Oregon Music News: Oregon’s all-genre music magazine since 2009

Pickathon 2017, Photo by Jason Redmond
Pickathon 2017, Photo by Jason Redmond

Inside Pickathon 2017 - Hot fun and passion

By MEGHAN KEARNEY // As Pickathon continues to grow and change, a passionate lineup keeps the festival grounded

The annual Pickathon Music Festival is a summer staple in Oregon. It’s a festival unlike any other in that it’s somewhat of a festival for folks who don’t do festivals. Or at least not your common camping festival. With its close proximity to Portland, just a short thirty minute drive out, the festival offers both ease to come and go as you please or set up camp and spend the weekend. It’s as family friendly as it is appealing to the average festival goer; a chose your own adventure weekend of music.

Held on the warm and welcoming Pendarvis Farm, Pickathon offers the kind of music most suited for a woods-bound venue, from folk, to rock, to world, hip-hop and so much more enriched by swaths of evergreens and silky smooth scent of crisp air and Pine State Biscuits.

This year’s iteration struggled through many noticeable growing pains, alongside record breaking heat, both curating some unprecedented discomforts for the ever-changing and rapidly exploding festival. But through a rough and exhausting weekend, the artists, as always, were what kept the festival shining and spirits pressing through.

Highlights of the festival started early as Thursday night was knocked wide open by the sparkly soul king Charles Bradley and his aptly titled Extraordinaires. Taking to the stage with unmatched vigor and contagious excitement he lit the night like the fuzzy disco ball jacket around his shoulders.

The promise of continued heat was chilled for a moment via the intriguing duo of Anna & Elizabeth early on Friday. One of the most unique sets of the festival came equipped with quiet storytelling, two of the most enchanting vocalists, and a loaded up crankie chugging along as the women sang. The roots of folk had never been presented quite so authentically, a genuine story of the past, though dark, through song and tradition.

Next came more gorgeous vocals from a quirky Lucy Dacus and her band who together brought the woods to life with swirls of evocative arrangements and clandestine presence. Dacus crooned through tunes including the heart wrenching “I Don’t Want To Be Funny Anymore” followed by a brilliant (French) cover of what Dacus considered “the best song in the world,” Édith Piaf’s “La Vie en Rose.”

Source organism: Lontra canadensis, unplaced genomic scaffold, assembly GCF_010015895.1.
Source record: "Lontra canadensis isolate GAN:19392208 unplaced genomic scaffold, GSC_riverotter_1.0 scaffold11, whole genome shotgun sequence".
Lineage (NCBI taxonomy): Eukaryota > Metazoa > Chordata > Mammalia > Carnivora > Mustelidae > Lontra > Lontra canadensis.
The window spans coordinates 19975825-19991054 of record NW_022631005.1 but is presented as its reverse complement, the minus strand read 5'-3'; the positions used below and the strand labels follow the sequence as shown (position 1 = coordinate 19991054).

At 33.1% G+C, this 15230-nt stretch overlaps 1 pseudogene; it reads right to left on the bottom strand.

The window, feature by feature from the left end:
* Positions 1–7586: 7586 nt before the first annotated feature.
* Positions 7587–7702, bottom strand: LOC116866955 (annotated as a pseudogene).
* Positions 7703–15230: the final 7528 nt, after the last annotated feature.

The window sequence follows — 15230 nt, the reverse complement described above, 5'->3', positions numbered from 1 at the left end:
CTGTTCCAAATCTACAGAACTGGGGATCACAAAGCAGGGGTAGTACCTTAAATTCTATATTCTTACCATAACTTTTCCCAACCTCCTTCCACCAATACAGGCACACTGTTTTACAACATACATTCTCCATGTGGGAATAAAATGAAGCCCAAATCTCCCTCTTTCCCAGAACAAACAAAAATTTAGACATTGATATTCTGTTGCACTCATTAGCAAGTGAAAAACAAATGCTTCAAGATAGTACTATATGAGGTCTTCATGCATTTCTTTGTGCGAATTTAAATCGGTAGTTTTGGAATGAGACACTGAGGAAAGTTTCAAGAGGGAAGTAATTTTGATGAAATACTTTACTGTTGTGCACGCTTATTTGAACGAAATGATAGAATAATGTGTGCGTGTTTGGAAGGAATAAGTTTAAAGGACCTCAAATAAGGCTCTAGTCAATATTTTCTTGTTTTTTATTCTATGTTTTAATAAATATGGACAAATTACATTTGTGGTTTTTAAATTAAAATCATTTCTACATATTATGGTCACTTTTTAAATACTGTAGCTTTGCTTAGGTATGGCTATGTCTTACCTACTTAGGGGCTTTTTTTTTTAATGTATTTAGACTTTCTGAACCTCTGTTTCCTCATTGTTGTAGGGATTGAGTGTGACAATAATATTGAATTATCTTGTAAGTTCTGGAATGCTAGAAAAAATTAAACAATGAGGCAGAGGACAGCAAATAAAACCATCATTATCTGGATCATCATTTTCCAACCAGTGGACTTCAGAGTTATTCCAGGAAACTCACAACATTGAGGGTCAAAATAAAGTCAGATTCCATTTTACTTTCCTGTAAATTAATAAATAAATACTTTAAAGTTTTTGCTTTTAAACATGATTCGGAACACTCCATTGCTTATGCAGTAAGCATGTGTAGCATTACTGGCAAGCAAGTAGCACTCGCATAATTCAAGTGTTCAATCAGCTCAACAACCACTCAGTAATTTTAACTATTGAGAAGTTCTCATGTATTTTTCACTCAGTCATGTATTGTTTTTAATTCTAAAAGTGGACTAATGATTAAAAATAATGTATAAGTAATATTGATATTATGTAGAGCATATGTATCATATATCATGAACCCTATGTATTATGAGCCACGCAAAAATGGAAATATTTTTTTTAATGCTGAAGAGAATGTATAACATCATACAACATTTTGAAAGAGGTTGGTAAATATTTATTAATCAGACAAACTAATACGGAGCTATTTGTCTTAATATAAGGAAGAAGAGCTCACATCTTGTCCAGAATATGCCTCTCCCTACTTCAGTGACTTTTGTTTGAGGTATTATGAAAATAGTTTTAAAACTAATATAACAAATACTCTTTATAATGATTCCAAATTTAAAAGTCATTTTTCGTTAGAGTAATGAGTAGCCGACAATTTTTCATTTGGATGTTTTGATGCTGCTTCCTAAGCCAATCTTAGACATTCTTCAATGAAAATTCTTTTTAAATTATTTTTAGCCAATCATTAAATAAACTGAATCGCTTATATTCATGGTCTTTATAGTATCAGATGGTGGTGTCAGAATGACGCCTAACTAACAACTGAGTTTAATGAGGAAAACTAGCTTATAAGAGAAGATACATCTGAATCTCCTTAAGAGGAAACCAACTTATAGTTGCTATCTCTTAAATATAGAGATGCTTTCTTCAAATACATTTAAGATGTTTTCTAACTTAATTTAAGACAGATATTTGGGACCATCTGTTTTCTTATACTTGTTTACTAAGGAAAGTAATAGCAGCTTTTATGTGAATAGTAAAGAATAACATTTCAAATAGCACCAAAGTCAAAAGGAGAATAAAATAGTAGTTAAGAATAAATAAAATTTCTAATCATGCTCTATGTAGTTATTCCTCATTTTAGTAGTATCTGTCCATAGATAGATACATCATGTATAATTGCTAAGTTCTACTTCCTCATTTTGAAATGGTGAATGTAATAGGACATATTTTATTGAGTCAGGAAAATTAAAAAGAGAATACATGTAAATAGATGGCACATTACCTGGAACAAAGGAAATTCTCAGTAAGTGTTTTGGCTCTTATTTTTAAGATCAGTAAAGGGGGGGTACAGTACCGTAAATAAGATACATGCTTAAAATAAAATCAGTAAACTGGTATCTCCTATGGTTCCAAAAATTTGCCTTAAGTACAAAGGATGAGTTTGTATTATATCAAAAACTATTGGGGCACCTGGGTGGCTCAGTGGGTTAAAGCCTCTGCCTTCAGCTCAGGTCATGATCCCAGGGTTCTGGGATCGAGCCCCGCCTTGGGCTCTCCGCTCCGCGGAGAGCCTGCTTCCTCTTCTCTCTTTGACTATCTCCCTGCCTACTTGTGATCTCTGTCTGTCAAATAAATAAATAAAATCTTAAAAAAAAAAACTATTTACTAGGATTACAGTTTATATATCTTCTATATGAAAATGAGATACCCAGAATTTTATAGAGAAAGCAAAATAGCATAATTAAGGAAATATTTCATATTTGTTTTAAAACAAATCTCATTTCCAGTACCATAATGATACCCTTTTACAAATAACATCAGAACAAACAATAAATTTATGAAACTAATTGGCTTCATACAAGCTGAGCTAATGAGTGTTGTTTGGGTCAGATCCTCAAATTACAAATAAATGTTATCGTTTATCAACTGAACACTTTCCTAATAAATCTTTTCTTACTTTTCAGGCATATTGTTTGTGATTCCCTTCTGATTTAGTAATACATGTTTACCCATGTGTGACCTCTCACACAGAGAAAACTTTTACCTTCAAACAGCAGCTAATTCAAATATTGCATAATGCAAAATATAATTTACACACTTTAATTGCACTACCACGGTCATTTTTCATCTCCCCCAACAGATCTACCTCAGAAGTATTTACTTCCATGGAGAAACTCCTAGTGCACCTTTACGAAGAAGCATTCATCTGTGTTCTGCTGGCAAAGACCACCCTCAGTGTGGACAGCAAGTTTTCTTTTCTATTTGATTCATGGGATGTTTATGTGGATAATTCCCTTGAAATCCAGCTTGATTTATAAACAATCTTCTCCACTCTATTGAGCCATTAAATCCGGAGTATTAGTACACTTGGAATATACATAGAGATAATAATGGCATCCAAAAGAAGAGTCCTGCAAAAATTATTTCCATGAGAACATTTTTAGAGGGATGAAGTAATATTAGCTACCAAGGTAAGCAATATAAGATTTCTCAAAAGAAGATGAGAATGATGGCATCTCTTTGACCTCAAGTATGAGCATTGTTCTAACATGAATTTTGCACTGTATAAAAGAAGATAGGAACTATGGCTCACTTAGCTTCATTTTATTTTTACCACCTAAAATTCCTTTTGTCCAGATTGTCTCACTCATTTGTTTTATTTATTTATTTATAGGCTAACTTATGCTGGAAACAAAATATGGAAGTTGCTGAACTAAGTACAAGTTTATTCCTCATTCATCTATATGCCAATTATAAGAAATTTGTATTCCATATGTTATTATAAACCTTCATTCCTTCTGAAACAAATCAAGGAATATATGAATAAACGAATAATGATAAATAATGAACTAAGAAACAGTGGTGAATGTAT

Saturday churned on, unrelenting with highlights. One unforgettably at the top was Priests on the Mt. Hood Stage. The band set abuzz the crowds of nights previous and word spread fast drawing an energized crowd to their power-punked set. Complete with a tutu leotard combo, lead Katie Alice Greer in the epiphany of badassery capered about the stage with gravelly vocals waking spirits of punk legends with each crack and holler. Shortly followed another epic lead lady, Xenia Rubinos. An overflowing ocean of Sass, Rubinos owned the stage high-heel stomping through soulful ballads and rock n’ roll built in gruff poetics by her backing band.

The number one highlight of the weekend was Saturday night’s Woods Stage set from New Jersey’s Pinegrove. Hearing coinings of “Americana-emo” leading up to their first set, buzz around the fest was, well, an idle curiosity. The emo label fit both perfectly and scornfully, as Evan Stephens Hall cracked through a tortured emotion so strong you could just about see the surrounding trees cripple at their roots. But the Americana undertones rang through, making Pinegrove’s confusing label something so novel that sad love song mosh pits held more tears than punches; a new genre arisen. The young and immensely talented six-piece tore through a mix of songs from 2016’s critically acclaimed Cardinal,  and raw acoustic-leaning masterworks from the debut Everything so Far including crowd favorites “Angelina,” and “The Metronome” announced by Hall as the first song the band had ever written. Capped off with a special treat, a handful of brand new songs from an album currently being recorded in upstate New York.

Though the underdogs were the biggest thrills of this year’s Pickathon, indie legends Dinosaur Jr. shared spotlight with alt-rockers Drive-by Truckers, while Pickathon mainstay Ty Segall once again caused a ruckus on the farm to carry the fest through the weekend.

Here’s to hoping this homefront festival, quickly gaining national notoriety continues to maintain its values and grateful accommodations for its community, values that have historically been at the forefront. Despite changes, one thing that will remain undoubtedly steadfast is the diverse array of performers and the contagious passion they bring to the ever-charming Pendarvis Farm.

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